Suicide prevention phone lines plagued by delays, mental health advocates say
Officials at the University of Toronto are voting on a controversial measure that would allow the university to impose a leave of absence on students believed to pose a risk to themselves or others where mental illness is involved.
Published Wednesday, September 10, 2014 10:03PM EDT
Distress phone lines can be the first and last hope for Canadians who are contemplating suicide, but instead of a life-saving conversation, some callers are getting recorded messages telling them to call back later.
There are more than five dozen suicide crisis lines in Canada, run by different agencies and often staffed by trained volunteers. Most of them strive to answer calls immediately, but callers sometimes wait between 20 and 40 minutes or hear a recorded message asking them to call back.
Distress call centres admit they sometimes struggle with a surge in demand. Some regions have seen a 30 per cent increase in calls and advocates say more funding and resources are needed to keep up.
When Sydney was a Grade 9 student, she battled depression and attempted suicide with a pill overdose. She was quickly and successfully treated, but fell into another deep depression three months later.
When she called her local distress line, Sydney got a recorded message asking her to call back.
She waited about an hour and made another call, but was told to wait again.
“I really wanted to talk to somebody,” she told CTV News. “I was pretty disappointed because that is what they are supposed to be doing -- that is their job. No one is there to listen to you when they are supposed to be.”
Depending on the time of day, a call to a distress line can either be answered immediately, or met with a request to hold or call back because all the volunteers and staff are busy.
Mental health advocate Mark Henick said waiting to speak to someone at a distress call centre is “quite common.”
Henick said Ontario Ministry of Health guidelines say a crisis call should receive a response within 15 minutes.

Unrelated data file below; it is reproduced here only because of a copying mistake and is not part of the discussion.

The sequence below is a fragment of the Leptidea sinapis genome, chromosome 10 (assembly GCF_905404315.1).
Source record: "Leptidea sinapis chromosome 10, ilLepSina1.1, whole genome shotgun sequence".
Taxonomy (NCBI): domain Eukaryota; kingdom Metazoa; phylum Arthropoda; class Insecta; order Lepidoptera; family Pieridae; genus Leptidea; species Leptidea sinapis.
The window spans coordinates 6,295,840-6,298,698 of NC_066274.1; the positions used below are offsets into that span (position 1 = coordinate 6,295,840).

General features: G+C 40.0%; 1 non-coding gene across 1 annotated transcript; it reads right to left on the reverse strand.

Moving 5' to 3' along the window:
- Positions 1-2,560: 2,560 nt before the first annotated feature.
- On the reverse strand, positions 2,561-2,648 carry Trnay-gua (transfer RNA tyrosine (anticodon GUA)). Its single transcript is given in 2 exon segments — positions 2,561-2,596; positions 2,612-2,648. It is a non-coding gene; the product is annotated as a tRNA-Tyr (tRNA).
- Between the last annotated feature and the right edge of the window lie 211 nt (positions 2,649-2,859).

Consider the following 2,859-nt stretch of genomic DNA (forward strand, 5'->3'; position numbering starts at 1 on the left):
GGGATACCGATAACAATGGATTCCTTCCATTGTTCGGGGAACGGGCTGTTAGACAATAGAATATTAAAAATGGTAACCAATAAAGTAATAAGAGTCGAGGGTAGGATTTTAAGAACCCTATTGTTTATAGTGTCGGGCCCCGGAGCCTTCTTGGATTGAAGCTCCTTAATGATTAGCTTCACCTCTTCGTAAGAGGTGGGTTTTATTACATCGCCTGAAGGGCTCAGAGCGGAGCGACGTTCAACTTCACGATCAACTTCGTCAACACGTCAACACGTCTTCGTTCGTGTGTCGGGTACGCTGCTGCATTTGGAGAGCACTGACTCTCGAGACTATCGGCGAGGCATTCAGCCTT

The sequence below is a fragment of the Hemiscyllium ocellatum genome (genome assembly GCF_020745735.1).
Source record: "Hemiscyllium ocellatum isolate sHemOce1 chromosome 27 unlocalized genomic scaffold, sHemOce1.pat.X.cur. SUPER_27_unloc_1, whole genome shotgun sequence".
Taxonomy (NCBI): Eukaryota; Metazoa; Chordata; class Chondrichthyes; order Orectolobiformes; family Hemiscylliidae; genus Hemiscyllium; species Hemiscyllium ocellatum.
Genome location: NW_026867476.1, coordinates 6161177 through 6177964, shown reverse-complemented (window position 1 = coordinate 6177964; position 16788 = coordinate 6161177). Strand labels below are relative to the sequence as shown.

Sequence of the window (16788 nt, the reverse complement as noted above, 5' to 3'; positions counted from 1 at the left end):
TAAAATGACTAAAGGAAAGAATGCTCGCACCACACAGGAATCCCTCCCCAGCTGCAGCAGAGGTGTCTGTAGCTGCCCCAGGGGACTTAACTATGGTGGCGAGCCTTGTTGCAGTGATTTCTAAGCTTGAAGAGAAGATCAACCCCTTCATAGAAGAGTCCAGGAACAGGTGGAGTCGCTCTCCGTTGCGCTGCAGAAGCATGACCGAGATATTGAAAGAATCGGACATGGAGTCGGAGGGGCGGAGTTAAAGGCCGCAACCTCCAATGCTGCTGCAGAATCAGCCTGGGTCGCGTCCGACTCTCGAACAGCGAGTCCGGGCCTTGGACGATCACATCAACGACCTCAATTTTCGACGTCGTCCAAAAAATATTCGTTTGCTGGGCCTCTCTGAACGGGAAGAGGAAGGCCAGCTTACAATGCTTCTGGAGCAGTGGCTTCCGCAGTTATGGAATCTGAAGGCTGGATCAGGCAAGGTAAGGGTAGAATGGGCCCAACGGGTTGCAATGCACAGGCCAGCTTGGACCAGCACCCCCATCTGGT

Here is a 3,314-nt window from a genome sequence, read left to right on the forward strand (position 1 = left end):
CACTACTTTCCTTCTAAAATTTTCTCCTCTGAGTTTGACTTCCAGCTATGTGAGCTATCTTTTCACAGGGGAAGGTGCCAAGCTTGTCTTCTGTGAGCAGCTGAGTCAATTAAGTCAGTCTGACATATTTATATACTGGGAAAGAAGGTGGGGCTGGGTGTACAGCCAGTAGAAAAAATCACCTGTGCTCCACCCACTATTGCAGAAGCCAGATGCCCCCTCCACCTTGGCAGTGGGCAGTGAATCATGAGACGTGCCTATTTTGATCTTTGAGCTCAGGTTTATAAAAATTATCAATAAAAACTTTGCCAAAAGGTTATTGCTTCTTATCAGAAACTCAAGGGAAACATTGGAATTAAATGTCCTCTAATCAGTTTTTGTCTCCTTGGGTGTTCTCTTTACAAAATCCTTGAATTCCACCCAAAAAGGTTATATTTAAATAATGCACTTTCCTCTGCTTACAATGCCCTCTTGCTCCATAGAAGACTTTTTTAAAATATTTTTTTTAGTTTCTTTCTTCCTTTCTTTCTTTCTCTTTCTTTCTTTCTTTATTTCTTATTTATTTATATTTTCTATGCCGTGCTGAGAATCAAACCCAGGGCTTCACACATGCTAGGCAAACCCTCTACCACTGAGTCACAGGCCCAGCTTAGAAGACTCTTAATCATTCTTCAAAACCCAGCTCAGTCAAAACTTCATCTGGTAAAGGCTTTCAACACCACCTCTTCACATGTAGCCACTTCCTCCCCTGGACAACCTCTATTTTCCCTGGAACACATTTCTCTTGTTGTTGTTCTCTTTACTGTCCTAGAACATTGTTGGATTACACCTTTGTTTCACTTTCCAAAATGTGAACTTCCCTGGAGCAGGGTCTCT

“Imagine if the same were true for 911,” he said.
Henick said he conducted his own experiment in which he called an unidentified distress line at 9:30 a.m. and ended up waiting 24 minutessuicide for someone to answer.
“I was surprised, given that mornings tend to be lower in call volume for these types of services,” he said.
“I'm not convinced that someone on a subway platform considering suicide would wait 24 minutes or more for help.”
That’s why people with an urgent and immediate for intervention are being advised to call 911, Henick said.
Kendra Fisher, a mental health advocate and former Team Canada hockey player, says people contemplating suicide sometimes only get “one chance” to pull back from the brink.
“I speak to thousands of kids a year and they ask me for better alternatives and other options because they are being faced with recorded messages … or don’t get the response they needed in that moment,” she said.
Fisher, who has battled depression, agoraphobia and severe anxiety disorder, said not having access to help when you need it most “almost feeds that sense of hopelessness.”
“We have created this huge movement towards awareness around mental health and it's fantastic. Unfortunately, what we weren't prepared for was having the number of resources and professionals in place to deal with the influx (of calls).”
Elizabeth Fisk, the executive director of Distress Centres Ontario, acknowledged that there sometimes aren’t enough people to answer all the incoming distress calls.
“One of the things that we are actively doing is recruiting more and more volunteers who have a sense this is something they want to do to give back to their communities,” she said.
She said the challenges are “inconsistent” in different parts of Canada and there isn’t enough government funding across the country.
“The demand outstrips our current capacity and resources and we hope to address that situation through a myriad of different solutions,” Fisk said.
“A 20-minute wait is not something we want,” she said. “We would really like to work to decrease that wait time.”
One solution would be copying the system in the U.S., which has one national suicide prevention line.
“In my opinion, Canada is long past requiring one national hotline,” Mark Henick said.
Kendra Fisher agrees.
“We have to have a national effort to make sure we have those people at the other end of the phone.”
With a report from CTV’s medical specialist Avis Favaro and senior producer Elizabeth St. Philip